Giuseppe Conte is to resign as Italy’s prime minister after launching a barrage of criticism at Matteo Salvini, accusing the far-right interior minister of weakening the country by calling for fresh elections.
Mr Conte said he planned to go “to the president of the republic to tell him that this government has come to an end and put in his hands my resignation as prime minister”.
Addressing Italian lawmakers, Mr Conte placed the blame on Mr Salvini, leader of the populist League party, who said this month that there was no future in his coalition with the Five Star Movement.
“The decision of the League forces me to interrupt government,” said Mr Conte. He added that Mr Salvini’s decision to trigger the crisis hampered Rome’s negotiations with Brussels over its budget deficit and betrayed citizens’ desire for change.
“Salvini has shown that he pursues his own personal interest and those of the party,” Mr Conte said.
The prime minister’s resignation was expected to be formally presented to Sergio Mattarella, Italy’s president, later on Tuesday.
Mr Mattarella will have to see if there is scope for a new coalition to be put together or whether the country will need to hold fresh elections, which could interrupt delicate negotiations on the country’s annual budget.
Italy’s FTSE MIB stock index was trading 0.9 per cent lower, underperforming its European peers, but Italian government bonds rallied as Mr Conte addressed parliament, sending yields lower.
The benchmark Italian 10-year government bond yield fell 4 basis points to 1.389 per cent, as investors moved into the debt. The spread with German Bunds of the same maturity, a measure of bond market anxiety over Italy, also narrowed. The euro edged higher against the US dollar.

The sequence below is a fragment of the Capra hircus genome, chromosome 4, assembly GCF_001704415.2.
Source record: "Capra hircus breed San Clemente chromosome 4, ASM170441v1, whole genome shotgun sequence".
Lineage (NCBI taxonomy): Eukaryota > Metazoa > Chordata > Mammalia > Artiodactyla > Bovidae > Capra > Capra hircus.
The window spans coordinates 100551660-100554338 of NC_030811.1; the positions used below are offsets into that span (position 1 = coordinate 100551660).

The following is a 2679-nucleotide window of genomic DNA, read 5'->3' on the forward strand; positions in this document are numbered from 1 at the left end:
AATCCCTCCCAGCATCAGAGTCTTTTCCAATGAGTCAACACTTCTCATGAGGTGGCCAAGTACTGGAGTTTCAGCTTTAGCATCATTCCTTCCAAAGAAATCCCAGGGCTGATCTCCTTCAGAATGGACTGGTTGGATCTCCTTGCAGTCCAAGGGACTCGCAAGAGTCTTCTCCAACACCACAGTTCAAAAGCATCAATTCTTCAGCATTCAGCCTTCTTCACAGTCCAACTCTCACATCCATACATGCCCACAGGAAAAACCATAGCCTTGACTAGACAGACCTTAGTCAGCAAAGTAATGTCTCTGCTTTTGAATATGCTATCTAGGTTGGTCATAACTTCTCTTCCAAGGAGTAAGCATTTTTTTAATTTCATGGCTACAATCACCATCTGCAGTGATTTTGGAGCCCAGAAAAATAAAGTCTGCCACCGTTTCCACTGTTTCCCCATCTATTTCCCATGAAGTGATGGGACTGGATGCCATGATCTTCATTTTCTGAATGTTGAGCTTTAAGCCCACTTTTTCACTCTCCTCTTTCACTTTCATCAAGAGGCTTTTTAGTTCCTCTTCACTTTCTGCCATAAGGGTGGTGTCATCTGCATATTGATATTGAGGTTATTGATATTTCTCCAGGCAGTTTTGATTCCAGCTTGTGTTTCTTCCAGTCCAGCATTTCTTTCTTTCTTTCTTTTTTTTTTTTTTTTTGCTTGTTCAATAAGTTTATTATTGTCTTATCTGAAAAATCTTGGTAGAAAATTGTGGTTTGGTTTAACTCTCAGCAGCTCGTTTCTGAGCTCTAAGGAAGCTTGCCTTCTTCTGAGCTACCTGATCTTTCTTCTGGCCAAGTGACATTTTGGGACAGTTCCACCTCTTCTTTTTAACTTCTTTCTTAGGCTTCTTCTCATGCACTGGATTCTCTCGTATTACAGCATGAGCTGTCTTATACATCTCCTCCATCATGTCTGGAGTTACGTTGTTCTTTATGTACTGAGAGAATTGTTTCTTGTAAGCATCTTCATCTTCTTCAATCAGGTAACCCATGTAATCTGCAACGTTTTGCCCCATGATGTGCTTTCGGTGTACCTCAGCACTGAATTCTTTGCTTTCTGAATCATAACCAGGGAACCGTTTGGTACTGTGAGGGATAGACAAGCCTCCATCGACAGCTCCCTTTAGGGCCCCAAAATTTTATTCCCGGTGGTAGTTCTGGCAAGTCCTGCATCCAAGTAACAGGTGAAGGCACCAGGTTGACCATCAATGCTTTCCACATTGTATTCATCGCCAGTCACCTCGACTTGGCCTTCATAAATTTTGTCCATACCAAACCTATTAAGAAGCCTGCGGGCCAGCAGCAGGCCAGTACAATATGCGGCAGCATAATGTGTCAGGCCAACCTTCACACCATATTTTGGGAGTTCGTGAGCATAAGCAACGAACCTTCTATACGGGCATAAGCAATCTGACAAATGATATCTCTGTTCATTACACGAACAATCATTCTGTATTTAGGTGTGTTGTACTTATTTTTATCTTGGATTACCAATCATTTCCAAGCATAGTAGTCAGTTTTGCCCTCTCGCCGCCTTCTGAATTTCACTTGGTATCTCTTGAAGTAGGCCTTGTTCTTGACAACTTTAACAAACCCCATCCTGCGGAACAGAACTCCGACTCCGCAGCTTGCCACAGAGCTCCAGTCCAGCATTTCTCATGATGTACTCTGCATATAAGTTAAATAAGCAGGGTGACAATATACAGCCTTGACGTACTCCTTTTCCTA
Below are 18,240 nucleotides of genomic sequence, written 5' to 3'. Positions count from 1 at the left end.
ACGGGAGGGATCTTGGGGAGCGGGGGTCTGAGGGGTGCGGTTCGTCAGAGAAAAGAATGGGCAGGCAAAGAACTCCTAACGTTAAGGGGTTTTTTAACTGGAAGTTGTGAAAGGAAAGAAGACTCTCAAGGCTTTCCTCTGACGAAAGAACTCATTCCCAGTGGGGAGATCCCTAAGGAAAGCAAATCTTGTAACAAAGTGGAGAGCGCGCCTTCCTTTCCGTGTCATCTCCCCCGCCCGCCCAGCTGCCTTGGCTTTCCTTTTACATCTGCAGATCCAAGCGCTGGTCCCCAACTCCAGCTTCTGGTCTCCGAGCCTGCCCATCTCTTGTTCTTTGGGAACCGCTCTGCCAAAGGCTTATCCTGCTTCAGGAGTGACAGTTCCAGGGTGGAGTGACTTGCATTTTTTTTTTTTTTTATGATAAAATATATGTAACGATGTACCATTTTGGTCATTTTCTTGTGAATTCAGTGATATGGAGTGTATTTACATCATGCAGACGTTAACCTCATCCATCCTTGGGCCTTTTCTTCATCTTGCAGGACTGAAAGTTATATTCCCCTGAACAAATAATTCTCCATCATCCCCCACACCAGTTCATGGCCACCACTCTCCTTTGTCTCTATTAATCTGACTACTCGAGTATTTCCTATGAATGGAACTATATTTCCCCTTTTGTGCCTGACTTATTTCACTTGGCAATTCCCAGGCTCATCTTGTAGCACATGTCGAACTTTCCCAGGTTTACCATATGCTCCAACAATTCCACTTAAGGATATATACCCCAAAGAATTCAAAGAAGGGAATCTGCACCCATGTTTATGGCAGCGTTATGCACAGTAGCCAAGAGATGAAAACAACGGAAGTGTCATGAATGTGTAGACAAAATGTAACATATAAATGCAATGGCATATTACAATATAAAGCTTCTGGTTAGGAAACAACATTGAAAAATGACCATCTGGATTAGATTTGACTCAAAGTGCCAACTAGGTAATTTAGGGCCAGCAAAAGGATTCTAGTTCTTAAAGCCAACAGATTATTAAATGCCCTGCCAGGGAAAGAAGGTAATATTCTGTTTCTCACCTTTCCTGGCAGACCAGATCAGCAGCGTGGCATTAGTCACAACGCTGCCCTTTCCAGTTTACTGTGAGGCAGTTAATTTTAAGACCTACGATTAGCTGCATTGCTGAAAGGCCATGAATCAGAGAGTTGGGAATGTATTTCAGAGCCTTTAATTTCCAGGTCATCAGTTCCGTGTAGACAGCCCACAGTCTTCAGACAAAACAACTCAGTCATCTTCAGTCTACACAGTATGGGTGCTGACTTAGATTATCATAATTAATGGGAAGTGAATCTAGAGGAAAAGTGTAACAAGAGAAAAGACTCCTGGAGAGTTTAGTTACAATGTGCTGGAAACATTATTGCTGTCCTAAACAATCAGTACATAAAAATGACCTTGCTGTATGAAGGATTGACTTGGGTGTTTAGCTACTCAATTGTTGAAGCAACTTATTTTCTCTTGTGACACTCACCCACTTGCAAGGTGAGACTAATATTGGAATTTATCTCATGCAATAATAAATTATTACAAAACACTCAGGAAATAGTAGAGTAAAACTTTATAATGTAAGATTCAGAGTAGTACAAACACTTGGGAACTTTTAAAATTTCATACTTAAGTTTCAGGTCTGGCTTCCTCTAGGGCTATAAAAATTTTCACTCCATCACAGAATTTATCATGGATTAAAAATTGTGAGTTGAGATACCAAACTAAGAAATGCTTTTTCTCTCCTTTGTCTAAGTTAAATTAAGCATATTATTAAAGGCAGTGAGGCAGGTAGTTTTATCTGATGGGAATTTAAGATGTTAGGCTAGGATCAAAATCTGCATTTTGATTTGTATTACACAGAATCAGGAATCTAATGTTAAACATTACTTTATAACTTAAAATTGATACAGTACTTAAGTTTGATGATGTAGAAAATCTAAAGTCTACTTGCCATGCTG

The League and Five Star went into coalition little more than a year ago after both populist parties emerged as the biggest winners from a general election. Since then their fortunes have diverged, with Mr Salvini — whose League was the coalition junior party — emerging as the country’s most popular and prominent politician.
The government’s 14 months in office have been marked by sporadic clashes with EU leaders over Italy’s spending plans, which Brussels has said are out of line with the bloc’s budget rules. Italy has the eurozone’s most significant debt burden after Greece.
Responding to Mr Conte’s attack, Mr Salvini told lawmakers he “would redo everything he had done again”.
“I am a free man without fear of the judgment of the Italians. Those that are afraid to go to elections are less free,” he said.
He said the reason he had brought about the crisis was because his plans were blocked “by too many Mr No’s” in government.